Saturday, December 31, 2011
A very wonderful new year 2012 to you all!
Thank you so much for your wonderful support and enthusiasm during my publishing struggles and adventures.
I wanted to let all of you know that "The End of the World" is about to be published in Kindle (in around 24 hours, as we speak) and that you can soon download it on your Kindles.
I will also soon have my novel "Loving the Enemy" available as an e-book online shortly. Thank you all again for your thoughtful support and love of literature.
I hope this new year brings you new joy and new directions for spiritual and planetary growth. Love to all, Sushma
Monday, December 19, 2011
Crises in West necessitate looking towards East for development
Friday, December 16, 2011
A reading I gave at SDPI's Fourteenth Sustainable Development Conference 13-15 December 2011, Islamabad, Pakistan
|Fiction and the Facts: Writing the History of Development in Nepal|
|Literature and social change has always gone hand in hand since the invention of the written word. As a writer, I have always written fiction and non-fiction simultaneously. I have been a regular contributor to the Kathmandu Post since 1998. For the past two years, I wrote a widely-read op-ed column, “The Global and the Local.” My intention was to bring liberal and critical thinking skills to a Nepali middle class readership, and to highlight social justice issues as if they mattered. I feel I have succeeded, when I see young people with good education actively competing to get their works printed in the newspaper.|
Just as I draw upon fictional techniques to engage the reader in serious reportage, I do the opposite with fiction—I do not leave it all up to my imagination, but often draw from the treasure trove of real life stories I have heard as a journalist and social change activist in Nepal. My aim is always to tell these stories with greater authenticity and accuracy—paradoxically, this may entail me to move away from pure “facts” to a more imaginative terrain involving emotions, dreams, myths and other things that find no place in a UN report on human rights violations. This subjectivity, by itself, imbues the work with an authenticity not possible with an objective narration.
I will read a short story of mine "Waiting for Rain", then discuss the ways in which issues of development are unfolding in this particular moment in time (1998-1999) in Nepal. In this story, the People's War is also just starting to take off. The main character is affected by political corruption and this effectively ends his chances of getting connected to mainstream development efforts, which have also been seized by a powerful local political leader. The story looks at many of the underlying reasons for why Nepal still remains underdeveloped today.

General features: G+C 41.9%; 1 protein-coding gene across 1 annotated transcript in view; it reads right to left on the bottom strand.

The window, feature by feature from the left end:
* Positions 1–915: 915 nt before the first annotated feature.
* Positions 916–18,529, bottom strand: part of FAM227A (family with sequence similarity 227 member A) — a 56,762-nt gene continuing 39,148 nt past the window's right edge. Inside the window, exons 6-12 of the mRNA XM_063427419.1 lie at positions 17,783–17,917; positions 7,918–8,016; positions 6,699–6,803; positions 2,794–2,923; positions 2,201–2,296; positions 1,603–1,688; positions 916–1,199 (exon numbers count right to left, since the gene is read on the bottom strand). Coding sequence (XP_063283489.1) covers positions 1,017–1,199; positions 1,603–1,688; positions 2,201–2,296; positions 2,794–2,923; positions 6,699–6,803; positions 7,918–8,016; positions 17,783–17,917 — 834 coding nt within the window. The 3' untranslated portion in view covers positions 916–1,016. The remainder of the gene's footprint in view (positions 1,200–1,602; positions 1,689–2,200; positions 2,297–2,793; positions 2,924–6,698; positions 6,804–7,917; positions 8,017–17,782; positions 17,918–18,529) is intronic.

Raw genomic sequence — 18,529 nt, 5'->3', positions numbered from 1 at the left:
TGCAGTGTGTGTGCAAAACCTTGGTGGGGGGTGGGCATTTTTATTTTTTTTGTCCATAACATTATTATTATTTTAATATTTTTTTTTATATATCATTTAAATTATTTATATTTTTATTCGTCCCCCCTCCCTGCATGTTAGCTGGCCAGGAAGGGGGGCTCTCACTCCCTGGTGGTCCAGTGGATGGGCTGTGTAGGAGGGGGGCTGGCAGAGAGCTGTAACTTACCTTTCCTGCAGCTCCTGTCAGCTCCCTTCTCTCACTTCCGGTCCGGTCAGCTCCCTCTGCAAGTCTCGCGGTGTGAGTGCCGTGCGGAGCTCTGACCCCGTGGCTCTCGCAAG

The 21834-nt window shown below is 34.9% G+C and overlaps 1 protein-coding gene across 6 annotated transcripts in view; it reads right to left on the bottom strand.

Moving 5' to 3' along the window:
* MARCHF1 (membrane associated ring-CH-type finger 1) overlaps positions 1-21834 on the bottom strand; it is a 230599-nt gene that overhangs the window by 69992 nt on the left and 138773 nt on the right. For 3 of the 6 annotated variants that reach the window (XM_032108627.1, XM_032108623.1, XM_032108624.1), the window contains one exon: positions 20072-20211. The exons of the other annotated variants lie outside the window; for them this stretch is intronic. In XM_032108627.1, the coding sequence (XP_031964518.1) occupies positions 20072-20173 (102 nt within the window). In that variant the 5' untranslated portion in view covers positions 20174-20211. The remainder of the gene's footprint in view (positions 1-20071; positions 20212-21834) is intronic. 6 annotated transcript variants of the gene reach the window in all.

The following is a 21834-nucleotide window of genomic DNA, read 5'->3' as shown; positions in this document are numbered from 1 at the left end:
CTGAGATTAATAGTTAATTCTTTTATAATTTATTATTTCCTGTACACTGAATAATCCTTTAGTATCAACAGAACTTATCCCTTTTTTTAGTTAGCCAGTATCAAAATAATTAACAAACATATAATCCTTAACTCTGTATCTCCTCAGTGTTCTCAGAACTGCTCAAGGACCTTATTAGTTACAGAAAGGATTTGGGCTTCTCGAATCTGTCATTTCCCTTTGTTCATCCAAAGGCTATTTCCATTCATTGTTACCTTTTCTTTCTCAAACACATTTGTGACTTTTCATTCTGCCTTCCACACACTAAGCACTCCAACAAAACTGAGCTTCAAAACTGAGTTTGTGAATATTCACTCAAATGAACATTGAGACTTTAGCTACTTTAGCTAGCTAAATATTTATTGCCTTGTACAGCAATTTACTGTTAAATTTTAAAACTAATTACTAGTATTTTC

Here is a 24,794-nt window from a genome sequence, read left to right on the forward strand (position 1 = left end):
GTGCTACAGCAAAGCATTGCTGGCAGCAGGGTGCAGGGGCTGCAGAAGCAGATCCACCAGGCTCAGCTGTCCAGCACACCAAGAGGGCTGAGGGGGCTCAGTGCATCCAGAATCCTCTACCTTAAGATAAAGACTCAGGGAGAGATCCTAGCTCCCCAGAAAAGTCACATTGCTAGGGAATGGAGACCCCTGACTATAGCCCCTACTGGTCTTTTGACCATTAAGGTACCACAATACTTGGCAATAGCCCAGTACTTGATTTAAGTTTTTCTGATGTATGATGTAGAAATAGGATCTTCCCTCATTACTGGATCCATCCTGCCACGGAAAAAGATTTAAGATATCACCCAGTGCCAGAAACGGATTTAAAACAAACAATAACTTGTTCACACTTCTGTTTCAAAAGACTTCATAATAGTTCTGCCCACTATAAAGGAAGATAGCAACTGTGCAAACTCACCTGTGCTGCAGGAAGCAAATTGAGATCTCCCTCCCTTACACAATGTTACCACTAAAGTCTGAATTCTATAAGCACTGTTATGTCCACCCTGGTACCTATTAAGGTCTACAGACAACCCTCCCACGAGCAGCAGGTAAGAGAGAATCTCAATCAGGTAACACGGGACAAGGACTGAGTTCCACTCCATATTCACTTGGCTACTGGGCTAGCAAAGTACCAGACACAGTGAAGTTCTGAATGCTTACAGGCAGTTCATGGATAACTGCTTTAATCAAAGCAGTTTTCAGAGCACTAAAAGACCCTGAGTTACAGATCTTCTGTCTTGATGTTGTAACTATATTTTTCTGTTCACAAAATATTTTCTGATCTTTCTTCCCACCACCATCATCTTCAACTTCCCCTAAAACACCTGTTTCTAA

I will end by talking about how the work of the writer can never be subservient to the needs of social change—if done with an end in mind, it becomes propaganda. But if truthful to its stated intent, fiction writing that comes from the heart can often touch people in a way that thousand reports cannot.
|*||Sushma Joshi is a writer and filmmaker from Kathmandu, Nepal. Her book, “The End of the World”, was long-listed for the Frank O’Connor Short Story Award in 2009 and is available in bookstores in Thailand, Hongkong, Singapore and the USA. Her novel, “Loving the Enemy”, will be published in 2011. Her short film, “The Escape”, was accepted to the Berlinale Talent Campus in 2007.|
Tuesday, November 29, 2011
Tuesday, November 15, 2011
I found my story "Law and Order" had been discussed in a college paper titled "Identity and Authenticity in George Orwell’s Burmese Days: The Pukka Sahib Englishman in British Colonial Burma" by Patti Fish Stephens of Ursuline college. Please find the link below-reading it may inspire teachers to use my short story in teaching the same issues. Here is a description of the Quill, where this paper was published:
"Named in honor of the now-defunct campus newspaper, The Quill is a showcase for student academic writing. It features student writing that has been nominated as worthy of distinction by instructors. By making public examples of the fine student writing produced at Ursuline, we hope to inspire more excellence in future student writing."
Here is the link to the Quill and to the paper: http://www.ursuline.edu/academics/quill.cfm
Friday, November 11, 2011
(Here's the Asia Fellows from 2010-2011. I am on the far left. If I look fat, its because I was eating too much Thai food!)
My aim is to write a book like Tiziano Terzani's "The Fortune-teller Told Me". All my friends who like to mock my fascination with astrology, fortune-telling and prophesizing the future--please read this book! It is possible to be a journalist for a publication as serious as Der Speigel, do excellent reportage and still weave these fascinating tidbids into your book, as Terzani did.